Tuesday, July 3, 2007

The Giver - Lois Lowry

the giver
lois lowry
192 pages
c. 1993

In a world with no poverty, no crime, no sickness and no unemployment, and where every family is happy, 12-year-old Jonas is chosen to be the community's Receiver of Memories. Under the tutelage of the Elders and an old man known as the Giver, he discovers the disturbing truth about his utopian world and struggles against the weight of its hypocrisy. With echoes of Brave New World, in this 1994 Newbery Medal winner, Lowry examines the idea that people might freely choose to give up their humanity in order to create a more stable society. Gradually Jonas learns just how costly this ordered and pain-free society can be, and boldly decides he cannot pay the price.

This was really an odd book for me to read. And not because it's for young readers. Despite the fact that I'm 22, I can still quite enjoy books that are significantly below my reading level. If they are well written with an egaging story, why not appreciate a young book? Some people may not agree, and that is fine, but we are appreciating animated films as an adult society now so why not lower level reading.

I've gotten off topic.

What's odd about me reading this book is it's subject matter: gentle science fiction, utopian societies, etc. Something I generally hate. I had to read both Brave New World and 1984 in highschool, and while I could understand why they are thought of as incredible literature, I hated them. I don't like science fiction, I don't like utopian societies. Things like that just in no way interest me. So why did I read such a book? Because my girlfriend gave it to me saying it was her favorite book. Kim and I had only just begun dating and she bought it for me as a present and so of course I had to read it. Immediately. I kinda went into dork mode (not that that's in any way unusual for me), called both my sisters to see if they had read it and what they thought of it and if they thought I would like it. I felt it was very important, to my life and relationship, that I like this book.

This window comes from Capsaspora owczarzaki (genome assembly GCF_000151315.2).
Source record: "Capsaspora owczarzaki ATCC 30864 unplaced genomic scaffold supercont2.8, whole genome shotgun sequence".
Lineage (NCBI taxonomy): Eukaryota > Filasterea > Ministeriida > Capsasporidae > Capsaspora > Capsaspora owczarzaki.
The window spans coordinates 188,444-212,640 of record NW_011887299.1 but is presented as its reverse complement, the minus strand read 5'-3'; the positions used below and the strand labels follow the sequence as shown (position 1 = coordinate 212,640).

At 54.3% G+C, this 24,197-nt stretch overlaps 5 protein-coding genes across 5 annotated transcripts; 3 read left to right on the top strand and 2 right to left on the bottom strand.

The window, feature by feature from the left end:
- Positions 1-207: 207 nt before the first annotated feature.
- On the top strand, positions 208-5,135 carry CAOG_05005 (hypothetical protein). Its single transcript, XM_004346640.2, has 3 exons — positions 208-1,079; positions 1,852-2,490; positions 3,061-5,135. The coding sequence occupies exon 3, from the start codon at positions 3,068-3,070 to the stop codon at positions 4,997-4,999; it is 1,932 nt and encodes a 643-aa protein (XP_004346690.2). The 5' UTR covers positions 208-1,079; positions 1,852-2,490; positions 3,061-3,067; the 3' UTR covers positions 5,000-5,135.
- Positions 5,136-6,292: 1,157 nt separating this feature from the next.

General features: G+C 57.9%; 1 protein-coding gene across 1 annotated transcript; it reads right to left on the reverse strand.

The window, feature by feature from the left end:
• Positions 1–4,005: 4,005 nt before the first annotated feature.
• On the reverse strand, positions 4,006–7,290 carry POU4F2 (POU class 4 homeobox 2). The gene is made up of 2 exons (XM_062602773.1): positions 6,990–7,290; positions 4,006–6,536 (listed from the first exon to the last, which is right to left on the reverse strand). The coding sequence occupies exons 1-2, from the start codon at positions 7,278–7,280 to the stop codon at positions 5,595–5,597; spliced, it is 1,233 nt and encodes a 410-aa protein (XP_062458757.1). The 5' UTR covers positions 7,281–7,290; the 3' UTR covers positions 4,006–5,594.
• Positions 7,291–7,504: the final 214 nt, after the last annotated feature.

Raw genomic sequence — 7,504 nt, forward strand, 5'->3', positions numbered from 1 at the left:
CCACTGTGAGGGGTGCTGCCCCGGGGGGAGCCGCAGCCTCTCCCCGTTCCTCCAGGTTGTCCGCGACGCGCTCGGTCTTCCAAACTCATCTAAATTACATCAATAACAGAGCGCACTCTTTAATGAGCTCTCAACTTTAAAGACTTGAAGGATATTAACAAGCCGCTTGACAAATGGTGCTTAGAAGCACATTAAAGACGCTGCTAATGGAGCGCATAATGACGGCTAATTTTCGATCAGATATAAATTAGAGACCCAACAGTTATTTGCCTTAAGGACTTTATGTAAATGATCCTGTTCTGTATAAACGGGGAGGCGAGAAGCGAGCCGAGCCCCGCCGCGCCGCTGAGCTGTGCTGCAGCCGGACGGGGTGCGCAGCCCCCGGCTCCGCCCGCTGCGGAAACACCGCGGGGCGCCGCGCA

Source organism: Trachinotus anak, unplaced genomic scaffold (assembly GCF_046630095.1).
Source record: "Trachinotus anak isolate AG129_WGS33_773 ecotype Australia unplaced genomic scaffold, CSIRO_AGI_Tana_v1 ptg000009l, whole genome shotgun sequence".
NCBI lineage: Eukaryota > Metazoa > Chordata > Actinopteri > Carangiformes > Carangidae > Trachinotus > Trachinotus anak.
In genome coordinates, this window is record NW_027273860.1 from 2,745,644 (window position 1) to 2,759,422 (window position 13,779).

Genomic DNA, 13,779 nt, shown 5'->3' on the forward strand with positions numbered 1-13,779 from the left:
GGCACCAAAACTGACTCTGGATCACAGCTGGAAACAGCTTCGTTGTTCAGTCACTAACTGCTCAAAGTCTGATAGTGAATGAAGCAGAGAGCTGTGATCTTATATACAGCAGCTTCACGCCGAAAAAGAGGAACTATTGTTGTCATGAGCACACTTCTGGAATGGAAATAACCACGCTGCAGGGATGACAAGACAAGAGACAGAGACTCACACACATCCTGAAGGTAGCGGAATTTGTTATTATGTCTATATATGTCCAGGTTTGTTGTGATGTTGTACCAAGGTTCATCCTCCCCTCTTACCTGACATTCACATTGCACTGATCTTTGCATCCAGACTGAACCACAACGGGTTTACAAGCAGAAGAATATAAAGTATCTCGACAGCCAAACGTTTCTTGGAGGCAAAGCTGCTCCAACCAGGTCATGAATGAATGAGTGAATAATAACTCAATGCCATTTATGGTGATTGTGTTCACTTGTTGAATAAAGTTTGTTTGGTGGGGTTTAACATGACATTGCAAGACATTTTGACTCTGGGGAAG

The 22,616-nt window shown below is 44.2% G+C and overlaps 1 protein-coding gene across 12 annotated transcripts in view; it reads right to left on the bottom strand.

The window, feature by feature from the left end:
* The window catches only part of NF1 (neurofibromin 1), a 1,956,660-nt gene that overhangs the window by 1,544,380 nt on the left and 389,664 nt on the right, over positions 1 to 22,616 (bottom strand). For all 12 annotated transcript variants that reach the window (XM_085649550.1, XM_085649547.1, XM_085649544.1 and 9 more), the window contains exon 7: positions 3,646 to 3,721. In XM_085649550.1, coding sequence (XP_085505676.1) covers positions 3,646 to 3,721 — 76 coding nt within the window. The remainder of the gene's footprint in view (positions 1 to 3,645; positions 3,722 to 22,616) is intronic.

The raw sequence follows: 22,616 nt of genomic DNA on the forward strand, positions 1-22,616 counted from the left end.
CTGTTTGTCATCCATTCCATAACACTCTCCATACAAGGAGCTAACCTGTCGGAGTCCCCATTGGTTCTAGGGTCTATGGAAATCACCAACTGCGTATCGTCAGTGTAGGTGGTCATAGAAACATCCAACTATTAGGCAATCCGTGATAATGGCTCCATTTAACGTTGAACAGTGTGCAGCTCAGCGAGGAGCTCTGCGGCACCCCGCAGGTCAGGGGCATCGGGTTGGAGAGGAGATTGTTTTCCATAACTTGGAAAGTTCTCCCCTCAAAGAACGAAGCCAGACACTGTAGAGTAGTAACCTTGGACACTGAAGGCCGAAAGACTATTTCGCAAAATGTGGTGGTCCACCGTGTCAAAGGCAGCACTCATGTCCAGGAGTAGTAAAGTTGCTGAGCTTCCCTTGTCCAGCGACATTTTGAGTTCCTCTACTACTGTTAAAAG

And surprisingly enough, I did. The end I wasn't sure about, I think it was too ambiguous. I don't realloy like it when I get to decide how I think something ended. I want it spelled out for me (had I watched it I'd probably be one of those people angry with the series finale of The Sopranos), and the ending of this was left open to interpretation. But that's my only real complaint. It was well written, I thought Jonas and the Giver were both interesting characters. Everyone else was fairly flat, but then they were supposed to be considering their lifestyle.

All in all a decent read. Quick and easy and it made my girl happy that I liked it.


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